Just as I didn’t know a lot about Finland before my first visit, I knew even less about their culinary contributions to the global menu. Like most national cuisines, the unique history of Finland still in large part defines traditional food culture. Centuries of intensely cold winters and remote locations means that meats, hearty stews and anything preserved were the go-to staples in Finland. I had my fair share of reindeer prepared in any number of ways from stews to filets, and all were excellent. It’s simple, tummy-filling food and that’s what is most important during those freezing winter months. But to my glee, I also discovered that Finns like me have a fierce sweet tooth. However, the national candy is something I can do without – salmiakki. Salmiakki is a variety of licorice that is flavored with ammonium chloride, which gives it a salty or astringent taste. I don’t like licorice on the best of days, but I knew how important salmiakki is in Finland and so of course I decided to try it. Immediately I thought something had died in my mouth. The taste was overwhelming and downright awful. The literature all says that salmiakki is an acquired taste, but that’s being exceedingly diplomatic. I think instead that it’s a food you have to simply grow up eating, otherwise acquiring a taste for it is a long and probably arduous process. Luckily, the other Finnish specialties I tried were infinitely better than this one, poorly conceived confection.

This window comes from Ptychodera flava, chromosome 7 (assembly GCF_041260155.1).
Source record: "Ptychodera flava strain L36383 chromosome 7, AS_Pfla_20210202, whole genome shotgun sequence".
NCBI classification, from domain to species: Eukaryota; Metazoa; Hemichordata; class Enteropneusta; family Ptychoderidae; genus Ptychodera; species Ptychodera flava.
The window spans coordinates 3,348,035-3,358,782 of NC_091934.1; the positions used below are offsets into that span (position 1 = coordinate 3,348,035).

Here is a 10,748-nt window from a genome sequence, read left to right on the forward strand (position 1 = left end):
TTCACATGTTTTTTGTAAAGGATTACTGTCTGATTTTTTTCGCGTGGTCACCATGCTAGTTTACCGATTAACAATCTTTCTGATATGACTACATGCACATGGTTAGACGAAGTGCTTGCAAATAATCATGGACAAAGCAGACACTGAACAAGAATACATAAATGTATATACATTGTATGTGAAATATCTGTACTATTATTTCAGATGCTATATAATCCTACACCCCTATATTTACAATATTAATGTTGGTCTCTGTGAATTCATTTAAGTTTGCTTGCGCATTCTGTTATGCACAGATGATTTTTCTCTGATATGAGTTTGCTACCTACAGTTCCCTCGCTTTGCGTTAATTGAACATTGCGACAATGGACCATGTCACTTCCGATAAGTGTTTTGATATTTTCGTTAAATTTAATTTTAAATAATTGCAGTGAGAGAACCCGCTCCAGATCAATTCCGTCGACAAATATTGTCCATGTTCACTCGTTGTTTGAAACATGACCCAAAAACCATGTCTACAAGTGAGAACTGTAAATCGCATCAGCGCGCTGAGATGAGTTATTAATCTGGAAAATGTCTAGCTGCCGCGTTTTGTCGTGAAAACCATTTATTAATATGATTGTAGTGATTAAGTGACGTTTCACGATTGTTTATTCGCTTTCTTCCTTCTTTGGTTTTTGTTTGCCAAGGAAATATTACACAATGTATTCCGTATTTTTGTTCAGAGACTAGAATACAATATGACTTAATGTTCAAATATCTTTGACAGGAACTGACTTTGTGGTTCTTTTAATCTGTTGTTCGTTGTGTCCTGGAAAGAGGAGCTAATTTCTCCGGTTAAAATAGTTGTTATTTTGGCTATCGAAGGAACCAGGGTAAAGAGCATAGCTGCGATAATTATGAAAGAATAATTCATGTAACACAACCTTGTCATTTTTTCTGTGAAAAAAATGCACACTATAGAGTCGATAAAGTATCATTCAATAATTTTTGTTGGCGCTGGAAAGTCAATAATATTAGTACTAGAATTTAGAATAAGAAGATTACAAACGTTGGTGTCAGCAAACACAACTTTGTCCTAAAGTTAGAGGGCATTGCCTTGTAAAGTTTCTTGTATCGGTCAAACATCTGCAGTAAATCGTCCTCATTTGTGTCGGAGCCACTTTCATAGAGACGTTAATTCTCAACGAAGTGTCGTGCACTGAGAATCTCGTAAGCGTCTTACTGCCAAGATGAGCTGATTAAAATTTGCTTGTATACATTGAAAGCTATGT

8. Helsinki is convenient to other cities